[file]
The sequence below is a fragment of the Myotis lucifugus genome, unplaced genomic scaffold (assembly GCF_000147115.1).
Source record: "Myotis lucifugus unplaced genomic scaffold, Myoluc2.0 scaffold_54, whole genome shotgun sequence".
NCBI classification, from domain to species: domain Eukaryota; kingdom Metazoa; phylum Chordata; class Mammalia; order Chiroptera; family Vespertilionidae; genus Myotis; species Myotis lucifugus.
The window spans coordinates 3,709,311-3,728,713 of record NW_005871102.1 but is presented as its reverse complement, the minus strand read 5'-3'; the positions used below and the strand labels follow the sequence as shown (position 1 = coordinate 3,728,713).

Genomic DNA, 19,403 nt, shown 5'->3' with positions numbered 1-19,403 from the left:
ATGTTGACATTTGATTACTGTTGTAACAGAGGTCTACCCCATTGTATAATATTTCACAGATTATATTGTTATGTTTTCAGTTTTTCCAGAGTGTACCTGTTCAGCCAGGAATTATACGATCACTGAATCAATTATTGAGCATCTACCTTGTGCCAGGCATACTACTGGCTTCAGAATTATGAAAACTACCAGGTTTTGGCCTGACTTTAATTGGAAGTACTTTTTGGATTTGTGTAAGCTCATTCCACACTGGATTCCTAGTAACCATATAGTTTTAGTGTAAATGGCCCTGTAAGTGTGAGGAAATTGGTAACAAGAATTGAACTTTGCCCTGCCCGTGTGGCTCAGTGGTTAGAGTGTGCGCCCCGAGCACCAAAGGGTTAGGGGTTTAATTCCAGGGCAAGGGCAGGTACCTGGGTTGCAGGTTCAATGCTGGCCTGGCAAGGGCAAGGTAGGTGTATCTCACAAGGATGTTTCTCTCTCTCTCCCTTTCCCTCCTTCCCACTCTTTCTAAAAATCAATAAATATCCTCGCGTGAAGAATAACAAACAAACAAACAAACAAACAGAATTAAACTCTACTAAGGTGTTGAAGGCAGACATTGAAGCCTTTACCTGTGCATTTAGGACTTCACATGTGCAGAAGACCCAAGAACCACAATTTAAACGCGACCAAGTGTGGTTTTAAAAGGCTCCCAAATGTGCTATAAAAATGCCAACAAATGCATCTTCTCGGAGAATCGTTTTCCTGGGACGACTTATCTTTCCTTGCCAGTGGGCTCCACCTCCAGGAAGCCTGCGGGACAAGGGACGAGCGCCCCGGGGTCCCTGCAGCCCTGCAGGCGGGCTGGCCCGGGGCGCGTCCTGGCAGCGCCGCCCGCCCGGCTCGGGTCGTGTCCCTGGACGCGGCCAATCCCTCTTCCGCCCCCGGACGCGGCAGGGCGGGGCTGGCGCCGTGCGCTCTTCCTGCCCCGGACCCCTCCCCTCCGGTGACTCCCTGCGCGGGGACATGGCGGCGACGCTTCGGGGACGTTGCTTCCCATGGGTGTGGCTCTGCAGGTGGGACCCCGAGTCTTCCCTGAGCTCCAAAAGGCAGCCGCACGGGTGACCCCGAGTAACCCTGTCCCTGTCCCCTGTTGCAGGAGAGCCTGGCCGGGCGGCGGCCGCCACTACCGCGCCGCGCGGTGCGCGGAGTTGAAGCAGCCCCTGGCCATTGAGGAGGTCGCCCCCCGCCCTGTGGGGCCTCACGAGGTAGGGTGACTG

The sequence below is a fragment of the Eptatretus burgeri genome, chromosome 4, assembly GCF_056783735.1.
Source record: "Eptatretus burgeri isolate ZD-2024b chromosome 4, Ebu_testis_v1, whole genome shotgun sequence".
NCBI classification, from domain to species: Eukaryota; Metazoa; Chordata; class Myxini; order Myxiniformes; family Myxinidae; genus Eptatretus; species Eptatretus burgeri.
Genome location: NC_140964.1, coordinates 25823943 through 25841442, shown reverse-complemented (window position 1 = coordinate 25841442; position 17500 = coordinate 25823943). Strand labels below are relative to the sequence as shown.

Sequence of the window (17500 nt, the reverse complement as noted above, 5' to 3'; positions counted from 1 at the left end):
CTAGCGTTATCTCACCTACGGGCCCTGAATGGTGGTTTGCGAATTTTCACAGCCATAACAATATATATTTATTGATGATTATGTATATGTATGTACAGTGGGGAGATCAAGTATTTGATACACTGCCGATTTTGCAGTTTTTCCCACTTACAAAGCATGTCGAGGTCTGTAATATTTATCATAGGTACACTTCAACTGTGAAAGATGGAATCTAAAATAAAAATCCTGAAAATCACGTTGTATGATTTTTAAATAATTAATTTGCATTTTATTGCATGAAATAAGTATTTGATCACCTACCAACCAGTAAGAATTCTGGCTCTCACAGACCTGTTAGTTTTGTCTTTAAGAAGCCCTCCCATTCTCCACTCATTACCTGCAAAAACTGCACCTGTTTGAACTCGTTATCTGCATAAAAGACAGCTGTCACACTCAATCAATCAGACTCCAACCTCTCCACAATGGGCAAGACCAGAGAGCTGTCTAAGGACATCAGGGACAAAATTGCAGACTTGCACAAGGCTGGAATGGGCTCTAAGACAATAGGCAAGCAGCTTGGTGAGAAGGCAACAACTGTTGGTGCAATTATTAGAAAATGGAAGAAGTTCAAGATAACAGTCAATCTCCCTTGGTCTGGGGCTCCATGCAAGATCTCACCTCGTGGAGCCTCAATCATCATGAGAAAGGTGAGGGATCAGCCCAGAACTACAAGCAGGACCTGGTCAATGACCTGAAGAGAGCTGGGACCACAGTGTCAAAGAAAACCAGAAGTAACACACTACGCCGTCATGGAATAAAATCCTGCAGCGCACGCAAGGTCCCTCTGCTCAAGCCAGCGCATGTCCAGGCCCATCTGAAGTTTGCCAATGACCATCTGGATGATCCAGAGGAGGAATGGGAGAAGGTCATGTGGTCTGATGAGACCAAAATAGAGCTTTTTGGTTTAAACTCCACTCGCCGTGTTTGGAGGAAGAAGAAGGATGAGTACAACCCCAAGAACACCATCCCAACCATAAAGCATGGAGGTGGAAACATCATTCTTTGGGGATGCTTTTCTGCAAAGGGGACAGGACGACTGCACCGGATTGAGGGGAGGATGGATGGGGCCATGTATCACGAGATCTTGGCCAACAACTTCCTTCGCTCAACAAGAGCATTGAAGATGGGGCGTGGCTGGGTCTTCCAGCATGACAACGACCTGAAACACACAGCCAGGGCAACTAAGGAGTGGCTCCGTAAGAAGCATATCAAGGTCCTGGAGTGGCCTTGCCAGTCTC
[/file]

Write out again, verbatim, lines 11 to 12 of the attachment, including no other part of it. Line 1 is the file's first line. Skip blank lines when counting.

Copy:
Sequence of the window (17500 nt, the reverse complement as noted above, 5' to 3'; positions counted from 1 at the left end):
CTAGCGTTATCTCACCTACGGGCCCTGAATGGTGGTTTGCGAATTTTCACAGCCATAACAATATATATTTATTGATGATTATGTATATGTATGTACAGTGGGGAGATCAAGTATTTGATACACTGCCGATTTTGCAGTTTTTCCCACTTACAAAGCATGTCGAGGTCTGTAATATTTATCATAGGTACACTTCAACTGTGAAAGATGGAATCTAAAATAAAAATCCTGAAAATCACGTTGTATGATTTTTAAATAATTAATTTGCATTTTATTGCATGAAATAAGTATTTGATCACCTACCAACCAGTAAGAATTCTGGCTCTCACAGACCTGTTAGTTTTGTCTTTAAGAAGCCCTCCCATTCTCCACTCATTACCTGCAAAAACTGCACCTGTTTGAACTCGTTATCTGCATAAAAGACAGCTGTCACACTCAATCAATCAGACTCCAACCTCTCCACAATGGGCAAGACCAGAGAGCTGTCTAAGGACATCAGGGACAAAATTGCAGACTTGCACAAGGCTGGAATGGGCTCTAAGACAATAGGCAAGCAGCTTGGTGAGAAGGCAACAACTGTTGGTGCAATTATTAGAAAATGGAAGAAGTTCAAGATAACAGTCAATCTCCCTTGGTCTGGGGCTCCATGCAAGATCTCACCTCGTGGAGCCTCAATCATCATGAGAAAGGTGAGGGATCAGCCCAGAACTACAAGCAGGACCTGGTCAATGACCTGAAGAGAGCTGGGACCACAGTGTCAAAGAAAACCAGAAGTAACACACTACGCCGTCATGGAATAAAATCCTGCAGCGCACGCAAGGTCCCTCTGCTCAAGCCAGCGCATGTCCAGGCCCATCTGAAGTTTGCCAATGACCATCTGGATGATCCAGAGGAGGAATGGGAGAAGGTCATGTGGTCTGATGAGACCAAAATAGAGCTTTTTGGTTTAAACTCCACTCGCCGTGTTTGGAGGAAGAAGAAGGATGAGTACAACCCCAAGAACACCATCCCAACCATAAAGCATGGAGGTGGAAACATCATTCTTTGGGGATGCTTTTCTGCAAAGGGGACAGGACGACTGCACCGGATTGAGGGGAGGATGGATGGGGCCATGTATCACGAGATCTTGGCCAACAACTTCCTTCGCTCAACAAGAGCATTGAAGATGGGGCGTGGCTGGGTCTTCCAGCATGACAACGACCTGAAACACACAGCCAGGGCAACTAAGGAGTGGCTCCGTAAGAAGCATATCAAGGTCCTGGAGTGGCCTTGCCAGTCTC